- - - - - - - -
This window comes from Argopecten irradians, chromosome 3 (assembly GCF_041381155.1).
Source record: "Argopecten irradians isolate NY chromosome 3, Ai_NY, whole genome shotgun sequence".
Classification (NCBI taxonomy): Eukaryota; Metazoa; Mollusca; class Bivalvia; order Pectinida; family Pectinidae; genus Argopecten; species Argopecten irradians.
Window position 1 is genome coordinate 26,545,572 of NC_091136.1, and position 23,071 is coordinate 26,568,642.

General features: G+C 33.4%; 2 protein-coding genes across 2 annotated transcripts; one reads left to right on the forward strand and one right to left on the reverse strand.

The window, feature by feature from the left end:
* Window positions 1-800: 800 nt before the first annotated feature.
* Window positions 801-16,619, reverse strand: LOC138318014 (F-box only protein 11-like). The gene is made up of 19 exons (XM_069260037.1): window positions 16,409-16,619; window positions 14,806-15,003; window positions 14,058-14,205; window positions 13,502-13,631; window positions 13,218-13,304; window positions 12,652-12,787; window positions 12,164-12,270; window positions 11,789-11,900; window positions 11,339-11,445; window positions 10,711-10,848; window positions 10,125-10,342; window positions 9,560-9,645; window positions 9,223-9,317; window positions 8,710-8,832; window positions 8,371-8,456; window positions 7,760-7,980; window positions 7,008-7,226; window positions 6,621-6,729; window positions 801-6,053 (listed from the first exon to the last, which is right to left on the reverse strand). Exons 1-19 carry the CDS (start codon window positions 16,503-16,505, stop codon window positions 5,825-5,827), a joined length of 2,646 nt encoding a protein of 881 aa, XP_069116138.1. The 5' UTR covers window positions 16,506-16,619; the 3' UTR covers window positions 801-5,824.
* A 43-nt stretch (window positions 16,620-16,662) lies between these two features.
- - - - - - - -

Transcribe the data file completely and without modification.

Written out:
This window comes from Argopecten irradians, chromosome 3 (assembly GCF_041381155.1).
Source record: "Argopecten irradians isolate NY chromosome 3, Ai_NY, whole genome shotgun sequence".
Classification (NCBI taxonomy): Eukaryota; Metazoa; Mollusca; class Bivalvia; order Pectinida; family Pectinidae; genus Argopecten; species Argopecten irradians.
Window position 1 is genome coordinate 26,545,572 of NC_091136.1, and position 23,071 is coordinate 26,568,642.

General features: G+C 33.4%; 2 protein-coding genes across 2 annotated transcripts; one reads left to right on the forward strand and one right to left on the reverse strand.

The window, feature by feature from the left end:
* Window positions 1-800: 800 nt before the first annotated feature.
* Window positions 801-16,619, reverse strand: LOC138318014 (F-box only protein 11-like). The gene is made up of 19 exons (XM_069260037.1): window positions 16,409-16,619; window positions 14,806-15,003; window positions 14,058-14,205; window positions 13,502-13,631; window positions 13,218-13,304; window positions 12,652-12,787; window positions 12,164-12,270; window positions 11,789-11,900; window positions 11,339-11,445; window positions 10,711-10,848; window positions 10,125-10,342; window positions 9,560-9,645; window positions 9,223-9,317; window positions 8,710-8,832; window positions 8,371-8,456; window positions 7,760-7,980; window positions 7,008-7,226; window positions 6,621-6,729; window positions 801-6,053 (listed from the first exon to the last, which is right to left on the reverse strand). Exons 1-19 carry the CDS (start codon window positions 16,503-16,505, stop codon window positions 5,825-5,827), a joined length of 2,646 nt encoding a protein of 881 aa, XP_069116138.1. The 5' UTR covers window positions 16,506-16,619; the 3' UTR covers window positions 801-5,824.
* A 43-nt stretch (window positions 16,620-16,662) lies between these two features.